Extracts from D. H. Lawrence's Letters

17 Jan. 1913: "My great religion is a belief in the blood, the flesh, as being wiser than the intellect. We can go wrong in our minds. But what our blood feels and believes and says, is always true. The intellect is only a bit and a bridle. What do I care about knowledge. All I want is to answer to my blood, direct, without fribbling intervention of mind, or moral, or what-not."

26 April 1913: "And I am so sure that only through a readjustment between men and women, and a making free and healthy of this sex, will she [England] get out of her present atrophy. Oh, Lord, and if I don't 'subdue my art to a metaphysic', as somebody very beautifully said of Hardy, I do write because I want folk -- English folk -- to alter, and have more sense."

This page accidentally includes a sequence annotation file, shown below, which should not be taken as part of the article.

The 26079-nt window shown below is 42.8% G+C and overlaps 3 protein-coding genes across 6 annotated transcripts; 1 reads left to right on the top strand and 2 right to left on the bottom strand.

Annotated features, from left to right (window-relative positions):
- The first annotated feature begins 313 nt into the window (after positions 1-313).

22 April 1914: ". . . primarily I am a passionately religious man, and my novels must be written from the depth of my religious experience. That I must keep to, because I can only work like that."

12 Apr. 1927: "I always labour at the same thing, to make the sex relation valid and precious, instead of shameful."

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